« Reply #391 on: May 19, 2019, 07:55:29 AM »
Great review, thanks!

The only competition she has for a complete cycle is Viktoria Postnikova

not completely true - there's an old Vox/turnabout set from Michael Ponti remastered on Membran.



as ever "complete" can be a movable feast and I have not compared the new set to Ponti's to set if anything is missing.  Also - as ever - with Ponti - you get bravura piano playing that can occasionally loose detail in the sheer spectacle of his virtuosic style.  But I must admit to rather enjoying his approach.  Some find this remastered sound OK, others are less generous......... but its excellent value

Offline Florestan

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Re: Tchaikovsky
« Reply #392 on: May 19, 2019, 08:00:13 AM »
not completely true - there's an old Vox/turnabout set from Michael Ponti remastered on Membran.



as ever "complete" can be a movable feast and I have not compared the new set to Ponti's to set if anything is missing.  Also - as ever - with Ponti - you get bravura piano playing that can occasionally loose detail in the sheer spectacle of his virtuosic style.  But I must admit to rather enjoying his approach.  Some find this remastered sound OK, others are less generous......... but its excellent value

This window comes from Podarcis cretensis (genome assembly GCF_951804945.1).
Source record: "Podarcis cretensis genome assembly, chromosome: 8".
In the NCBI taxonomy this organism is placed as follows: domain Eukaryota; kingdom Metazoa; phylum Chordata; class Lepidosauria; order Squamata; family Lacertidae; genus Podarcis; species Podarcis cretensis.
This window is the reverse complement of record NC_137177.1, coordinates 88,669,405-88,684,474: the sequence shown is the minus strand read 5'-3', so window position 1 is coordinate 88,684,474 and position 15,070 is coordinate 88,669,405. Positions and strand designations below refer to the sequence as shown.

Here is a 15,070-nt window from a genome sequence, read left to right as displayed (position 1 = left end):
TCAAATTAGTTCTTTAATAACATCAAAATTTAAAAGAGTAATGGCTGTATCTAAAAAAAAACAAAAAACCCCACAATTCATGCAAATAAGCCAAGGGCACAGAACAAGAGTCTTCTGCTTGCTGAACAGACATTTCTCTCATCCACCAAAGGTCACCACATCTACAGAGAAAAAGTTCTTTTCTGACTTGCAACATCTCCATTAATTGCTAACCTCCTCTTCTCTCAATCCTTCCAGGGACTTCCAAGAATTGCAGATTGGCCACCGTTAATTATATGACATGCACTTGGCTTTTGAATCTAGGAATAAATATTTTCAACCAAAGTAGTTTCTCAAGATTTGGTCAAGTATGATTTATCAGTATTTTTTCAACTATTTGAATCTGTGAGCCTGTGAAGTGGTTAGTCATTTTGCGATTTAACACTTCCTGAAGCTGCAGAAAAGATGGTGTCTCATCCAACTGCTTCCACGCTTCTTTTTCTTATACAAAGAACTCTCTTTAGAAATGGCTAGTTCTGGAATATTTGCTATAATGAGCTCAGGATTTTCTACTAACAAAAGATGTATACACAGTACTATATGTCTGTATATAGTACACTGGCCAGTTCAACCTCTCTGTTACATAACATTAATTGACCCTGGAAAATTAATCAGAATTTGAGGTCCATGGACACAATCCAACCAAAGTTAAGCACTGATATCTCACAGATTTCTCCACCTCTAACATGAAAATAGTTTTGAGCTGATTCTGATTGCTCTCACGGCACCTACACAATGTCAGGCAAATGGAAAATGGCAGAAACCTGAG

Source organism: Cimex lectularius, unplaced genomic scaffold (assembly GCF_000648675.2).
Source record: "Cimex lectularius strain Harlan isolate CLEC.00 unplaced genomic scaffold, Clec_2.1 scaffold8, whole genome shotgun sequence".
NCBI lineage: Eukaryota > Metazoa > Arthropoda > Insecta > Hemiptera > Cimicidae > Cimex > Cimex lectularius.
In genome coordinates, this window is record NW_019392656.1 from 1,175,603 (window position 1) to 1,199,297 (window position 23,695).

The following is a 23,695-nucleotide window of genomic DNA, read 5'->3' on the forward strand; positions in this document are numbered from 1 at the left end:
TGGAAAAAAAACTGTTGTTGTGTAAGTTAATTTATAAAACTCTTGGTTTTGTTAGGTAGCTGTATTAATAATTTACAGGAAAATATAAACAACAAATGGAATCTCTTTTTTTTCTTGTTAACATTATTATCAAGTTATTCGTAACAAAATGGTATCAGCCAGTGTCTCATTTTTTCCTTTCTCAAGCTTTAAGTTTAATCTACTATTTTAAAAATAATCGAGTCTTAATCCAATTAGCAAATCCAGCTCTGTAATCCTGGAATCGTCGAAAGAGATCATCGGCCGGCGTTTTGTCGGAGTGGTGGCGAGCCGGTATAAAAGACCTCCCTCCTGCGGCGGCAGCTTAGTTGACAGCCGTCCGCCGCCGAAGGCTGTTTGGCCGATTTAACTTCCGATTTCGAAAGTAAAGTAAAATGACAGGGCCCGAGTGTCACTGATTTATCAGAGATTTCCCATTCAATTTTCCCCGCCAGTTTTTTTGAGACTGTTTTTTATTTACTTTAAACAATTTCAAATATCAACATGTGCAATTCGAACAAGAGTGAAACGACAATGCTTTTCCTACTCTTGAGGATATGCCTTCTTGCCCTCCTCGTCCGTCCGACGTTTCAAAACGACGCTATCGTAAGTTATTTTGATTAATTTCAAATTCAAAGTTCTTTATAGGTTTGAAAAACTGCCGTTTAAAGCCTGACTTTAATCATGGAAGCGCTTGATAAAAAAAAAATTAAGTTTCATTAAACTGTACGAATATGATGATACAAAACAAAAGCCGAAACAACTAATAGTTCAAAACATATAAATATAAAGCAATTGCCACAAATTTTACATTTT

Drat! That is the last thing I needed, but --- on to the wishlist it goes. :)



"Beauty must appeal to the senses, must provide us with immediate enjoyment, must impress us or insinuate itself into us without any effort on our part." - Claude Debussy

Offline Roasted Swan

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Re: Tchaikovsky
« Reply #393 on: May 21, 2019, 12:45:37 PM »